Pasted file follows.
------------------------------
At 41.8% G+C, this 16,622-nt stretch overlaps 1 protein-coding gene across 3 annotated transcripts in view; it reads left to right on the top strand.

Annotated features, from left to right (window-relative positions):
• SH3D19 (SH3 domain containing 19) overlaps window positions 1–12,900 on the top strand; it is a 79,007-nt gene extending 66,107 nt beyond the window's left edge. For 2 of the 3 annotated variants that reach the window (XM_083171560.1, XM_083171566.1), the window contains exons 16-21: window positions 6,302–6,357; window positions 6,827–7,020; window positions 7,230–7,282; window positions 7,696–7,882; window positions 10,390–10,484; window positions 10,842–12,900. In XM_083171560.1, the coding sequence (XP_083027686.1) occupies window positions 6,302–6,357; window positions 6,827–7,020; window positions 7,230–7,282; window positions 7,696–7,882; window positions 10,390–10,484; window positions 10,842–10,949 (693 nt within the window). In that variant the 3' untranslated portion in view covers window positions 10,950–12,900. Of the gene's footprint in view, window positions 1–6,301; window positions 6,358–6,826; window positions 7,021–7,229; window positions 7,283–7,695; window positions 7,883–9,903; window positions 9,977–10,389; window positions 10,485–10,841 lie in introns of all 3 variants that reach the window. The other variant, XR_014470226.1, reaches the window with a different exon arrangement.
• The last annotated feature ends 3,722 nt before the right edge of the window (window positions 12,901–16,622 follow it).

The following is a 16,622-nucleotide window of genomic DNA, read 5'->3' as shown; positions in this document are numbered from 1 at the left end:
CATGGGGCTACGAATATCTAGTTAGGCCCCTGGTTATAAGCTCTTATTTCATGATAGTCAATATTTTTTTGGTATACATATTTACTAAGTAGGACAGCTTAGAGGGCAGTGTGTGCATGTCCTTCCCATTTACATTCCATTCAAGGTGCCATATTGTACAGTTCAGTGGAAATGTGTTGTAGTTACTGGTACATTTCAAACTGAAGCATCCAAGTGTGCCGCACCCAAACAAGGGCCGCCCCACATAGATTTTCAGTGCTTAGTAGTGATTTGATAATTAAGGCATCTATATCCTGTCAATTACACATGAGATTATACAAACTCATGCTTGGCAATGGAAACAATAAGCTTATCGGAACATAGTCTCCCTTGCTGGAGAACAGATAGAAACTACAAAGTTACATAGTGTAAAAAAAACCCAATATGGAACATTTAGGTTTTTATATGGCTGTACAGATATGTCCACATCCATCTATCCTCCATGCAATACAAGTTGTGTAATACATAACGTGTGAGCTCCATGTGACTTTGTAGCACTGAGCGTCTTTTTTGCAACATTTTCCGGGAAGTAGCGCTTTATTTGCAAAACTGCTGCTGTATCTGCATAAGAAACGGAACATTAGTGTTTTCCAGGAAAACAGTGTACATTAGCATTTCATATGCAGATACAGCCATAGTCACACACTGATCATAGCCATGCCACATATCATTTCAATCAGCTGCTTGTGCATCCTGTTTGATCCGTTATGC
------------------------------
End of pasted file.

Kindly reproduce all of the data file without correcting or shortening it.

At 41.8% G+C, this 16,622-nt stretch overlaps 1 protein-coding gene across 3 annotated transcripts in view; it reads left to right on the top strand.

Annotated features, from left to right (window-relative positions):
• SH3D19 (SH3 domain containing 19) overlaps window positions 1–12,900 on the top strand; it is a 79,007-nt gene extending 66,107 nt beyond the window's left edge. For 2 of the 3 annotated variants that reach the window (XM_083171560.1, XM_083171566.1), the window contains exons 16-21: window positions 6,302–6,357; window positions 6,827–7,020; window positions 7,230–7,282; window positions 7,696–7,882; window positions 10,390–10,484; window positions 10,842–12,900. In XM_083171560.1, the coding sequence (XP_083027686.1) occupies window positions 6,302–6,357; window positions 6,827–7,020; window positions 7,230–7,282; window positions 7,696–7,882; window positions 10,390–10,484; window positions 10,842–10,949 (693 nt within the window). In that variant the 3' untranslated portion in view covers window positions 10,950–12,900. Of the gene's footprint in view, window positions 1–6,301; window positions 6,358–6,826; window positions 7,021–7,229; window positions 7,283–7,695; window positions 7,883–9,903; window positions 9,977–10,389; window positions 10,485–10,841 lie in introns of all 3 variants that reach the window. The other variant, XR_014470226.1, reaches the window with a different exon arrangement.
• The last annotated feature ends 3,722 nt before the right edge of the window (window positions 12,901–16,622 follow it).

The following is a 16,622-nucleotide window of genomic DNA, read 5'->3' as shown; positions in this document are numbered from 1 at the left end:
CATGGGGCTACGAATATCTAGTTAGGCCCCTGGTTATAAGCTCTTATTTCATGATAGTCAATATTTTTTTGGTATACATATTTACTAAGTAGGACAGCTTAGAGGGCAGTGTGTGCATGTCCTTCCCATTTACATTCCATTCAAGGTGCCATATTGTACAGTTCAGTGGAAATGTGTTGTAGTTACTGGTACATTTCAAACTGAAGCATCCAAGTGTGCCGCACCCAAACAAGGGCCGCCCCACATAGATTTTCAGTGCTTAGTAGTGATTTGATAATTAAGGCATCTATATCCTGTCAATTACACATGAGATTATACAAACTCATGCTTGGCAATGGAAACAATAAGCTTATCGGAACATAGTCTCCCTTGCTGGAGAACAGATAGAAACTACAAAGTTACATAGTGTAAAAAAAACCCAATATGGAACATTTAGGTTTTTATATGGCTGTACAGATATGTCCACATCCATCTATCCTCCATGCAATACAAGTTGTGTAATACATAACGTGTGAGCTCCATGTGACTTTGTAGCACTGAGCGTCTTTTTTGCAACATTTTCCGGGAAGTAGCGCTTTATTTGCAAAACTGCTGCTGTATCTGCATAAGAAACGGAACATTAGTGTTTTCCAGGAAAACAGTGTACATTAGCATTTCATATGCAGATACAGCCATAGTCACACACTGATCATAGCCATGCCACATATCATTTCAATCAGCTGCTTGTGCATCCTGTTTGATCCGTTATGC